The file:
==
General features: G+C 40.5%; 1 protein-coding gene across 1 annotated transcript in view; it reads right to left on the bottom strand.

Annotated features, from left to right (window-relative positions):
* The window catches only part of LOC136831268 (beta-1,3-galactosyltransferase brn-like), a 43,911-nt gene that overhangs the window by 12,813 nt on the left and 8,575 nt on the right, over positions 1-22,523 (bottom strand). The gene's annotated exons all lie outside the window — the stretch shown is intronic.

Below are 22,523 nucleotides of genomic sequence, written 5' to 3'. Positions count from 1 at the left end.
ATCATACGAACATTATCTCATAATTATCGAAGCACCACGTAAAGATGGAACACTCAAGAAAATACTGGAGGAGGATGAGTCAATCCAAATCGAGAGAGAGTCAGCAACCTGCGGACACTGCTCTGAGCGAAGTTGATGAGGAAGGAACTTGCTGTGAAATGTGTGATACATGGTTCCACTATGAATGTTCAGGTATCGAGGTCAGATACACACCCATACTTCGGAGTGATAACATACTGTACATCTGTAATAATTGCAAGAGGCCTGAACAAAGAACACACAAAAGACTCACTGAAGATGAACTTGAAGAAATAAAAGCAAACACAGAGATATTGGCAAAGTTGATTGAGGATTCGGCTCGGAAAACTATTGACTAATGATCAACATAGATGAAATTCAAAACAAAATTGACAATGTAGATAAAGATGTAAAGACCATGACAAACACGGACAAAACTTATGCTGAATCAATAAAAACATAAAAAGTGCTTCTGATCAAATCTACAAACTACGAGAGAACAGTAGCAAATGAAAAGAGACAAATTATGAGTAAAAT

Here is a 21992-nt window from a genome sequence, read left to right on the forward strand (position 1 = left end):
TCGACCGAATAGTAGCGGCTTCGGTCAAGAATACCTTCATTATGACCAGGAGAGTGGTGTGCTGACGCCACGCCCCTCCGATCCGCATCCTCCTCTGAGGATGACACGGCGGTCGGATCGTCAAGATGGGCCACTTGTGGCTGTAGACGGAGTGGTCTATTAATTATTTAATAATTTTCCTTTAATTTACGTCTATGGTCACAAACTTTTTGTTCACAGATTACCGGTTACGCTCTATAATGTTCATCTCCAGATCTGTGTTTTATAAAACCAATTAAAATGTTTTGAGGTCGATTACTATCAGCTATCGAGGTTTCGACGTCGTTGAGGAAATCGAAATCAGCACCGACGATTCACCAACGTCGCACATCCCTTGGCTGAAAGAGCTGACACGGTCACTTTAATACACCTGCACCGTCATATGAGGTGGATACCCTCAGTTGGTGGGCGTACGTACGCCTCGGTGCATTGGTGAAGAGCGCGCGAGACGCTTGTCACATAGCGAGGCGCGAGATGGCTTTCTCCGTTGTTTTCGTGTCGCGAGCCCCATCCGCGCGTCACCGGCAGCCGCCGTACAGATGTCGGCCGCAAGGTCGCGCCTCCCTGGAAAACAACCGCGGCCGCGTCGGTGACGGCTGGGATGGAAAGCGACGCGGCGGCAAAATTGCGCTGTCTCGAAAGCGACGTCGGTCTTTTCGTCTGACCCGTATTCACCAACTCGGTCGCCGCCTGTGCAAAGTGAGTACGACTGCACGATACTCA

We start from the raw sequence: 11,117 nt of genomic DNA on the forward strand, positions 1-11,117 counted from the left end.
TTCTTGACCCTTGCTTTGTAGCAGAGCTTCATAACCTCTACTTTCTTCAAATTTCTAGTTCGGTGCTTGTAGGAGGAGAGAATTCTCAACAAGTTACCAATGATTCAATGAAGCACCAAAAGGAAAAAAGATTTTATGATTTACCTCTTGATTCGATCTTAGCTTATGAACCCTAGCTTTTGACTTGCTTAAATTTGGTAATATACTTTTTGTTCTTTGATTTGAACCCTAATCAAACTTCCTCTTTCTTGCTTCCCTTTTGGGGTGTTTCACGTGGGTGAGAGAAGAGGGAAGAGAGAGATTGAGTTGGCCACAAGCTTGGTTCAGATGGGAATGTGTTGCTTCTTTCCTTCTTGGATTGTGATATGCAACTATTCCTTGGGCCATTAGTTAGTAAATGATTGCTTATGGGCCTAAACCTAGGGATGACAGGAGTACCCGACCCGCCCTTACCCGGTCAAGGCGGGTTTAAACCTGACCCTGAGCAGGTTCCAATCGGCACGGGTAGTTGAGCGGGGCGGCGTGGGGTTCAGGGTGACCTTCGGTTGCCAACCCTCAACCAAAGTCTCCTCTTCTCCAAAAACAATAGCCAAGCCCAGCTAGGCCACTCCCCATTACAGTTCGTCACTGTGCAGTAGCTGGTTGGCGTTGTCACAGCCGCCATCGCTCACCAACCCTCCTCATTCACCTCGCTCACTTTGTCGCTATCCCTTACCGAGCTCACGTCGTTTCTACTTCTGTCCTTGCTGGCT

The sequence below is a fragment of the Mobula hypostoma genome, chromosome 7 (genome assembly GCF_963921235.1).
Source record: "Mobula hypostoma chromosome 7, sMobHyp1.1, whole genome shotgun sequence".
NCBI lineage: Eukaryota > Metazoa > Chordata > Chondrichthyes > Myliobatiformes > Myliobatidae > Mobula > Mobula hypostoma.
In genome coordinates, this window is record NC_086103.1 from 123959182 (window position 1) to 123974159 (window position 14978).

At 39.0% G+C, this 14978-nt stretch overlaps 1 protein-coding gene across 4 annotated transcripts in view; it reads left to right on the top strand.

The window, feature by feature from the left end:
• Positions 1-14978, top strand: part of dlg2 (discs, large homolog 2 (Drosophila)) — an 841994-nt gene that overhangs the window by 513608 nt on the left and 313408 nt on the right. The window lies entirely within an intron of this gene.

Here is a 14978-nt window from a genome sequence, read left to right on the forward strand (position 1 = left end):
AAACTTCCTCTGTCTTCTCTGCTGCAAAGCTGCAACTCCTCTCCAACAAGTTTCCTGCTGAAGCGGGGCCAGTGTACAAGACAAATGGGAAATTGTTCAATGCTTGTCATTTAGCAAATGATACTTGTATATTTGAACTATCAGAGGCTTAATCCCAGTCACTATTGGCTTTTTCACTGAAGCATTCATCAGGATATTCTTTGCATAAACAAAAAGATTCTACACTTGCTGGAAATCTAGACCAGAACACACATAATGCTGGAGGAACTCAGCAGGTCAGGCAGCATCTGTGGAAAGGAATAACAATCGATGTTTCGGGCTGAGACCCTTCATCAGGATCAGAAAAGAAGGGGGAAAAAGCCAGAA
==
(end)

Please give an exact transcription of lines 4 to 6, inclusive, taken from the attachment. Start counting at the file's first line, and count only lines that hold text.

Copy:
Below are 22,523 nucleotides of genomic sequence, written 5' to 3'. Positions count from 1 at the left end.
ATCATACGAACATTATCTCATAATTATCGAAGCACCACGTAAAGATGGAACACTCAAGAAAATACTGGAGGAGGATGAGTCAATCCAAATCGAGAGAGAGTCAGCAACCTGCGGACACTGCTCTGAGCGAAGTTGATGAGGAAGGAACTTGCTGTGAAATGTGTGATACATGGTTCCACTATGAATGTTCAGGTATCGAGGTCAGATACACACCCATACTTCGGAGTGATAACATACTGTACATCTGTAATAATTGCAAGAGGCCTGAACAAAGAACACACAAAAGACTCACTGAAGATGAACTTGAAGAAATAAAAGCAAACACAGAGATATTGGCAAAGTTGATTGAGGATTCGGCTCGGAAAACTATTGACTAATGATCAACATAGATGAAATTCAAAACAAAATTGACAATGTAGATAAAGATGTAAAGACCATGACAAACACGGACAAAACTTATGCTGAATCAATAAAAACATAAAAAGTGCTTCTGATCAAATCTACAAACTACGAGAGAACAGTAGCAAATGAAAAGAGACAAATTATGAGTAAAAT

Here is a 21992-nt window from a genome sequence, read left to right on the forward strand (position 1 = left end):